Concert review: Russian conductor Ashkenazy leads SSO in a magical show of muscianship

Pianist and conductor Vladimir Ashkenazy. -- PHOTO: SINGAPORE SYMPHONY ORCHESTRA
Pianist and conductor Vladimir Ashkenazy. -- PHOTO: SINGAPORE SYMPHONY ORCHESTRA

by Mervin Beng

Russian pianist/conductor Vladimir Ashkenazy's recordings of Sibelius' orchestral repertoire with the Philharmonia Orchestra have been a benchmark for almost three decades, so his programme with three works by the composer in the first half at Wednesday's concert at Esplanade Concert Hall was something to savour, even if it was in part prompted by the postponement of the 4th Hong Kong International Piano Competition, and the consequent cancellation of a concerto with the Singapore Symphony Orchestra by its would-be winner.

Many performances of the Sibelius' ubiquitous tone poem Finlandia take the grand, euphonic approach, but there was real bite in the opening chords by the SSO. This was not to be just another lush, polished reading, but with ever incisive direction from Ashkenazy, the spirited opening section provided great contrast to the dignified playing of the stirring national hymn, Finland Awakes.

The cor anglais, or English horn, features prominently in the Swan Of Tuonela, and the ever consistent Elaine Yeo lent a particularly poignant timbre to her extended solos. Ashkenazy's brilliance was evident in the way he brought a completely different sound from the orchestra - cool and atmospheric, perfectly evoking an icy Finnish lake, and Ng Pei-Sian's short cello solos were exceptionally soulful.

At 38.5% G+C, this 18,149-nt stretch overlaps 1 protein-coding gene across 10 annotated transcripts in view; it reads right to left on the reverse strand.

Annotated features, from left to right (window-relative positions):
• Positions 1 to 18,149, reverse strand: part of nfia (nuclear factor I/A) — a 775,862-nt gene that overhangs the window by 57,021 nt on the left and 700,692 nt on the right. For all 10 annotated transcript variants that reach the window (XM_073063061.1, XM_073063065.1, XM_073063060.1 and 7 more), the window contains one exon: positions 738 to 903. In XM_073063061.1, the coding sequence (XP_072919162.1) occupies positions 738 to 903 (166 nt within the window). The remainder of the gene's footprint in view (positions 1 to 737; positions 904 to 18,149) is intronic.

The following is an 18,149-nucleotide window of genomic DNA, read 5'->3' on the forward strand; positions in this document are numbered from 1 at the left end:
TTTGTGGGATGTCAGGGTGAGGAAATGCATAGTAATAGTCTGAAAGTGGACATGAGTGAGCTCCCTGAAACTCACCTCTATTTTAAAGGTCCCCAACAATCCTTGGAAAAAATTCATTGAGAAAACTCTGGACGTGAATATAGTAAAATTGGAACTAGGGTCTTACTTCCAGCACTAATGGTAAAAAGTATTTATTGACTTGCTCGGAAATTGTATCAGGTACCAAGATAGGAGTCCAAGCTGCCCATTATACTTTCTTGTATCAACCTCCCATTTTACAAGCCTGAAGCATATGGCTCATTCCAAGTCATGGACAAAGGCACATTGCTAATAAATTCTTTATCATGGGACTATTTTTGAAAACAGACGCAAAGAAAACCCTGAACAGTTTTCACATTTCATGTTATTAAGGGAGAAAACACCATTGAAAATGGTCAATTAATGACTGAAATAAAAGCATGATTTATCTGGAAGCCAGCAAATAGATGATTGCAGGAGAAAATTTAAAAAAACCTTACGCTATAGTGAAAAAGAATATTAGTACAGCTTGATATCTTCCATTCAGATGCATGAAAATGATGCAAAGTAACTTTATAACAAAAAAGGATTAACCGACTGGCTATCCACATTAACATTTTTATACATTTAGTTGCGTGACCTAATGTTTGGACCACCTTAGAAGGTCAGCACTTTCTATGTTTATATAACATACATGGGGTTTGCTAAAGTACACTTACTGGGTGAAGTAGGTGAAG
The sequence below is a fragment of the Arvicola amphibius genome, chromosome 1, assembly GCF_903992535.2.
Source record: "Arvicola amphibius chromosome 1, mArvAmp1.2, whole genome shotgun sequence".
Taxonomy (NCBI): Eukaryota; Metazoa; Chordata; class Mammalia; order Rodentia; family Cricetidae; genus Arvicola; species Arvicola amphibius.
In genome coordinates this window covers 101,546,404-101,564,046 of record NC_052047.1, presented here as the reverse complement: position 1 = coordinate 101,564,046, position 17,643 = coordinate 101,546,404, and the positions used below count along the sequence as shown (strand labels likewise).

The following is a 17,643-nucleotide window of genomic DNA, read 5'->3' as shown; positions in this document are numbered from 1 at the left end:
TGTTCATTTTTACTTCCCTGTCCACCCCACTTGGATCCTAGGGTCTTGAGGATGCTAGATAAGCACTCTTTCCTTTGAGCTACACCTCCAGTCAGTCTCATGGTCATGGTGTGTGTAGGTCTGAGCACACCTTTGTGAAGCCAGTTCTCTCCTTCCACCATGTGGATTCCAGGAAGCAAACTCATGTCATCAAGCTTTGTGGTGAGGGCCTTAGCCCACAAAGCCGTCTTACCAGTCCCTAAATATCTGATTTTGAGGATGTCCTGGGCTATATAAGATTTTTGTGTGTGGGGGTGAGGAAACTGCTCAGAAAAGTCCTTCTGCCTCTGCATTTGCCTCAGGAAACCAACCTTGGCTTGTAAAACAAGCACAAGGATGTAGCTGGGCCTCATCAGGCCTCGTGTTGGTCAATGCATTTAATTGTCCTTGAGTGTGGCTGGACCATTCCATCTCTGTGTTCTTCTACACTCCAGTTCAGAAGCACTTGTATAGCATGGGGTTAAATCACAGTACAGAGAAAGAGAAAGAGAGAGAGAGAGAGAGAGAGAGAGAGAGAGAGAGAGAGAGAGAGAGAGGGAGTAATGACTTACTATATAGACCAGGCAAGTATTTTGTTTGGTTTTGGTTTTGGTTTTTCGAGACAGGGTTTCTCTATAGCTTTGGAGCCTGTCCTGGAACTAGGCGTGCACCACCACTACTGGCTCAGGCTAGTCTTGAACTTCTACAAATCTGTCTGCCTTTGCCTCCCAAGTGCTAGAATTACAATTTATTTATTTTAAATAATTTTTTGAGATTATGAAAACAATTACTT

The trio of Sibelius' works ended with the Karelia Suite, where Ashkenazy was again able to coax a different sound - this time more regimented, to match the music's folk and nationalistic roots.

The second half was devoted to Dvorak's Symphony No. 8, his most popular after hi Symphony No. 9 ("From the New World"). Dvorak's music never lacks memorable melodies and themes, and this symphony has them in abundance - from the sweeping opening theme played by cellos and horns through the delightful dance in the third movement, to the rousing trumpet fanfare that follows immediately in the final movement.

Too often with this work, the temptation is for each soloist or section to try to outdo the other, but this is precisely what Ashkenazy in his genius avoided. Instead, he glued the themes, sections and movements into a much greater whole, one that truly showed off Dvorak's huge orchestration skills.

The solos by Evgueni Brokmiller (flute), Rachel Walker (oboe) and Igor Yuzefovich (concertmaster) were excellent without overtly hogging the limelight, and clarinets, horns and timpani were in great form.

There are occasions when the SSO play brilliantly, but leave a lingering sense of detachment in their performance. Ashkenazy's ability to bring a genuine sense of warmth to the playing, while totally avoiding over-indulgence or lack of precision, was magical.

Perhaps the greatest testament to this was how the musicians waved fondly to the maestro as he took his leave after the many curtain calls - such was the love and admiration for this great conductor.